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1st December 1944
Page 32
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Which of the following most accurately describes the problem?

CONCERNING your leading article of November 17, " The Lay Press and Road Accidents," it is an unfortunate " failing " that persons in the other camp are likely to pick holes unseen by the affected parties, and this does create a lot of harm, as obviously nobody wants to be a "baby killer," and to name anybody as such automatically absolves them from self analysis after such an unfortunate occurrence.

The fact is, however, that the more charitable and interested parties are rather prone to overdo the sympathetic consideration meted out to the unfortunate driver involved in such a fatal accident where he is not proved to be responsible. After all, the driver of any vehicle, whether private, commercial or bus, is in the position of dealing out injury or death to other road users, according to the mistakes made by these users or himself, and seldom do these facts work in the other direction.

Take, for instance, a dog. Is it really necessary to run over these friendly creatures because, by some fault, this animal suddenly darts on to the road? If a driver could learn to avoid dogs, and think it really necessary, he would be hi a better position to avoid the stupid antics of adult persons, or carefree behaviour of the young.

Again, the case quoted of a young child darting from behind a lorry could surely be imagined automatically before it occurred.

Given an apparently clear „road, the driver is safe in proceeding at a speed in accordance with that allowable, having regard to the state of the road, the weather ind whether he be in a built-up area, etc. If, however, there be any obstruction to view caused by any circumstance, the driver should be on the alert. No really good driver would pass a'stationary bus without being prepared to pull up instantly, nor would he pull out to pass another vehicle unless he were sure of himself in dealing with every emergency likely to arise while passing; also children are released from school at certain hours, and many " side alleys " are well known to observant people. If the route be not well known to the driver, the onus is on him not to take risks.

The claim that, if this procedure were adopted, the driver would never get to his destination, could not be substantiated, as the actions required are nearly automatic, and such precautions take an infinitesimal time to complete, as is proved by any driver who travels along a busy road from A to B without accident, but gets there just the same, although a few unimportant moments later than the man who takes risks.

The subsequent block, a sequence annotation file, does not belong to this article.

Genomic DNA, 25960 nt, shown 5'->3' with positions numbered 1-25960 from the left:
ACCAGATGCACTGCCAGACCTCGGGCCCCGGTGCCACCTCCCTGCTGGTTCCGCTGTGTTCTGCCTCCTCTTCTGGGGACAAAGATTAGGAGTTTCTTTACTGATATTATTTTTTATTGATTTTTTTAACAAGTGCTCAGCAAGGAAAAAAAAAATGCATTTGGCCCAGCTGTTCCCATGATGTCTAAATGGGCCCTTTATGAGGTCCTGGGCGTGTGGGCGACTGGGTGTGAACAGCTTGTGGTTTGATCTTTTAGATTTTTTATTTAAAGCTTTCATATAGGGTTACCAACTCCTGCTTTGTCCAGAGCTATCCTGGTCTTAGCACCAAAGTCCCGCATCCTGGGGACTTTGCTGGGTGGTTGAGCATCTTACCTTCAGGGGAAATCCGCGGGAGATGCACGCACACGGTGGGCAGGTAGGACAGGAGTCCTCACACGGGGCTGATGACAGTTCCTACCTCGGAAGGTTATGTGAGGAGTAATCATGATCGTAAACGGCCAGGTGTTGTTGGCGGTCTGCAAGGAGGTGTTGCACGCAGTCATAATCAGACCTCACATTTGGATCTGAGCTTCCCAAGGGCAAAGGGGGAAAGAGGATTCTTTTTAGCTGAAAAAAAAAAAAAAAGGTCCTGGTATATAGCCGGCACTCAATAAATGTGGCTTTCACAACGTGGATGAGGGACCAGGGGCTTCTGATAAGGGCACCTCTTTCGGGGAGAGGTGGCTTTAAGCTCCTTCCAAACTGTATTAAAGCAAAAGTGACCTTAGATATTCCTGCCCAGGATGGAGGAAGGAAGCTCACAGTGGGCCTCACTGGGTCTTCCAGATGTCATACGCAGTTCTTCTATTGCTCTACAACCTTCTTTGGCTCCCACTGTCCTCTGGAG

One is anxious not to censure too much the unfortunate parties in any accident, as we drivers are all too prone to be the next case; nevertheless, with the possible .exception of a victim walking right into the side of a vehicle while it is passing, it is always possible for the driver to be alert enough to avoid any accident, whether to persons or animals, according to the speed at which he is driving.

These views, I feel, are incontestable, and if put forward in a powerful technical journal such as " The Commercial Motor" would be sure to strike a sympathetic chord in many thousands of breasts, and would clear up a great deal of confused thouglon this terrible

problem. A.W.L-W. Whightwick, Wolverhampton.

IDERMIT me to express appreciation of your leading

article in" The Commercial Motor " of November 17:

Anxiety to find a scapegoat, rather than to seek out and remove the fundamental causes of road accidents, accounts in no small measure for failure to reduce the appalling toll of the roadr. To deal adequately with the evil it is necessary to undertake research and experiment on a scale for which provision could be made only by the Nation. It would cost money, but it would be money well spent.

Speaking in the House of Lords on July 26, Lord Brabazon of Tara estimated the cost of road accidents at £50,000,000 a year. Compare this figure with the meagre sum of £43,000 which, as revealed by Mr. NoelBaker in the House of Commons oh October 4, is being spent by the Department of Scientific and Industrial Research during the current year on research in respect of road problems! JAMES S. NEAVE,

London, W .0 .1. Secretary (For British Road Federation, Ltd.).

I T is certainly gratifying to find that the Editor of" The Commercial Motor" is not afraid to criticize the "Sunday Express" and its article labelled "The Baby Killers."

Surely the " Sunday Express," as it has, apparently, discovered and named "The Baby Killers," cannot leave it at that? Such a heinous crime must be investigated, and that paper is the one to do it. Furthermore, it should publish its findings; or is it like the Pharisee and Levite who pass by on the other side?

There are 600,000 potential " baby killers," and the personnel engaged in. operating them must number over a million, with another million engaged in making them.

Perhaps it is safe to say that a third of that number read the " Sunday Express," and they feel that they are entitled to a square deal froth that paper.


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